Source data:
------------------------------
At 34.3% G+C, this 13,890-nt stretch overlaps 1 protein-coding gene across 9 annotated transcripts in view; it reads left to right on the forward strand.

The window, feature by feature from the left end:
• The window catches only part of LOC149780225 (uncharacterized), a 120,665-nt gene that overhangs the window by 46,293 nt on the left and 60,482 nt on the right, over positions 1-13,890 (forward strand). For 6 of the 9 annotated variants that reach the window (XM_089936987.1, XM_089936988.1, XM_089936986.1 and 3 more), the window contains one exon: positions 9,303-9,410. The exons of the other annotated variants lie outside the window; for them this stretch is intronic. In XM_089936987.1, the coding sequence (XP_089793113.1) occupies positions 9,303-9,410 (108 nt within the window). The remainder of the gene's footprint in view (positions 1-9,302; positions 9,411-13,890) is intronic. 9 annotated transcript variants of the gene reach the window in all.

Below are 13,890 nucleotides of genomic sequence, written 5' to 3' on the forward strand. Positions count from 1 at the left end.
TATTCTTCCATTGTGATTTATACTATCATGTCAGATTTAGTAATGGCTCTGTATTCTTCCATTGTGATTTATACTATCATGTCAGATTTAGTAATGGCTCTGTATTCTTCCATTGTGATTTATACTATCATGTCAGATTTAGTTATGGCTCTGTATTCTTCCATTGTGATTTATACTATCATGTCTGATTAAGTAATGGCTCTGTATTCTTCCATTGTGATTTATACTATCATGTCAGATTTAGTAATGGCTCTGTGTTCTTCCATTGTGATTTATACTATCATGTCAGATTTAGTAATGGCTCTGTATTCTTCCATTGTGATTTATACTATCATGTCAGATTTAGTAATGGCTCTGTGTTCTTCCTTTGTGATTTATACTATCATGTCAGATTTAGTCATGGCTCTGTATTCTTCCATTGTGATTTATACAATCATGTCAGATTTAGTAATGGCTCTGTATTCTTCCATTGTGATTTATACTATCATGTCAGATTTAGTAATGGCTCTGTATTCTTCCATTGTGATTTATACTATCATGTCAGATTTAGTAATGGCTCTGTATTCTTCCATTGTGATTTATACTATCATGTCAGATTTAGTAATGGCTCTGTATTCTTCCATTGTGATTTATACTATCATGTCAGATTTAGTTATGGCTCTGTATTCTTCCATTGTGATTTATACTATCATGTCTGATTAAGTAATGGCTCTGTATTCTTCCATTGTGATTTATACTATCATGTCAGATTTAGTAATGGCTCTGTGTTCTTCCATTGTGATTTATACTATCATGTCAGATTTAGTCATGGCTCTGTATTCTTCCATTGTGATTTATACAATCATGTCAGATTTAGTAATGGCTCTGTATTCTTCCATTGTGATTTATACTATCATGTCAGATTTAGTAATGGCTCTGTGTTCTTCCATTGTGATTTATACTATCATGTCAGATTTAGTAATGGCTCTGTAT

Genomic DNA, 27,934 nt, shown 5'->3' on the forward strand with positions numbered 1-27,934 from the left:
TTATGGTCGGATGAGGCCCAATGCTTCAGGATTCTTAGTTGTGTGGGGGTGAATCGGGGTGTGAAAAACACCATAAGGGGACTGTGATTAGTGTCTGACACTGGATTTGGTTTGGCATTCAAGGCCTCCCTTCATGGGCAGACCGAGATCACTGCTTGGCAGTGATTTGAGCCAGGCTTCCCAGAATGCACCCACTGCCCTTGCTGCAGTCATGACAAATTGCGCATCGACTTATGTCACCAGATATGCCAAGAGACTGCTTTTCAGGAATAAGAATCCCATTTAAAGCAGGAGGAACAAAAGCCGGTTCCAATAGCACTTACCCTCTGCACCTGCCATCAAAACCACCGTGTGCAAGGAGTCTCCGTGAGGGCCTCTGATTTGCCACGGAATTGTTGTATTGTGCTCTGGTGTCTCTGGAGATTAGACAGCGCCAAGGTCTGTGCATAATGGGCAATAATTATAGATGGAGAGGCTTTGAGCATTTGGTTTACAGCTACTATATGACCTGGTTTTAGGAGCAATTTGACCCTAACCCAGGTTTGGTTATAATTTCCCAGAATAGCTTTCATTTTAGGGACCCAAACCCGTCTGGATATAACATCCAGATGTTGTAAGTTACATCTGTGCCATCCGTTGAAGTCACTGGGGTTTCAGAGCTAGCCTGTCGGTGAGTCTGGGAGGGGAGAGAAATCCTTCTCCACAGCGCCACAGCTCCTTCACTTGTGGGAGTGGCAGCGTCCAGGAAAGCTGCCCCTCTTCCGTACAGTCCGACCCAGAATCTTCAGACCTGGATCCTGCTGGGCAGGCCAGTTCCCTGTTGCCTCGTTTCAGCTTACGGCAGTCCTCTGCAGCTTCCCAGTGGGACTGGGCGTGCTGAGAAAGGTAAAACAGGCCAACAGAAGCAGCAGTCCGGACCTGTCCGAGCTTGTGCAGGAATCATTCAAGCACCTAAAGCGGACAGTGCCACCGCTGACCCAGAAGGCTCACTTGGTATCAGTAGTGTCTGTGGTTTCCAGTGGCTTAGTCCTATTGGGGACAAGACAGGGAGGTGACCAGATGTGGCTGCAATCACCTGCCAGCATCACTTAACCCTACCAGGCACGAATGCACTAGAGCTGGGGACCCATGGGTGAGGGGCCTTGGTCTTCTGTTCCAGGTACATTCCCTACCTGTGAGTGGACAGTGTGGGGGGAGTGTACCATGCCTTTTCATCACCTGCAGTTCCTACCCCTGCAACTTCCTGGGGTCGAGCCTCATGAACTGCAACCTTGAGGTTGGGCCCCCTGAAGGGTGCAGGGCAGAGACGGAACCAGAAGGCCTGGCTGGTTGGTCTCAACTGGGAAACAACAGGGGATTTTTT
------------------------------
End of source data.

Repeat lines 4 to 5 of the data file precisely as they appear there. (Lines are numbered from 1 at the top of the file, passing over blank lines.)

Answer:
Below are 13,890 nucleotides of genomic sequence, written 5' to 3' on the forward strand. Positions count from 1 at the left end.
TATTCTTCCATTGTGATTTATACTATCATGTCAGATTTAGTAATGGCTCTGTATTCTTCCATTGTGATTTATACTATCATGTCAGATTTAGTAATGGCTCTGTATTCTTCCATTGTGATTTATACTATCATGTCAGATTTAGTTATGGCTCTGTATTCTTCCATTGTGATTTATACTATCATGTCTGATTAAGTAATGGCTCTGTATTCTTCCATTGTGATTTATACTATCATGTCAGATTTAGTAATGGCTCTGTGTTCTTCCATTGTGATTTATACTATCATGTCAGATTTAGTAATGGCTCTGTATTCTTCCATTGTGATTTATACTATCATGTCAGATTTAGTAATGGCTCTGTGTTCTTCCTTTGTGATTTATACTATCATGTCAGATTTAGTCATGGCTCTGTATTCTTCCATTGTGATTTATACAATCATGTCAGATTTAGTAATGGCTCTGTATTCTTCCATTGTGATTTATACTATCATGTCAGATTTAGTAATGGCTCTGTATTCTTCCATTGTGATTTATACTATCATGTCAGATTTAGTAATGGCTCTGTATTCTTCCATTGTGATTTATACTATCATGTCAGATTTAGTAATGGCTCTGTATTCTTCCATTGTGATTTATACTATCATGTCAGATTTAGTTATGGCTCTGTATTCTTCCATTGTGATTTATACTATCATGTCTGATTAAGTAATGGCTCTGTATTCTTCCATTGTGATTTATACTATCATGTCAGATTTAGTAATGGCTCTGTGTTCTTCCATTGTGATTTATACTATCATGTCAGATTTAGTCATGGCTCTGTATTCTTCCATTGTGATTTATACAATCATGTCAGATTTAGTAATGGCTCTGTATTCTTCCATTGTGATTTATACTATCATGTCAGATTTAGTAATGGCTCTGTGTTCTTCCATTGTGATTTATACTATCATGTCAGATTTAGTAATGGCTCTGTAT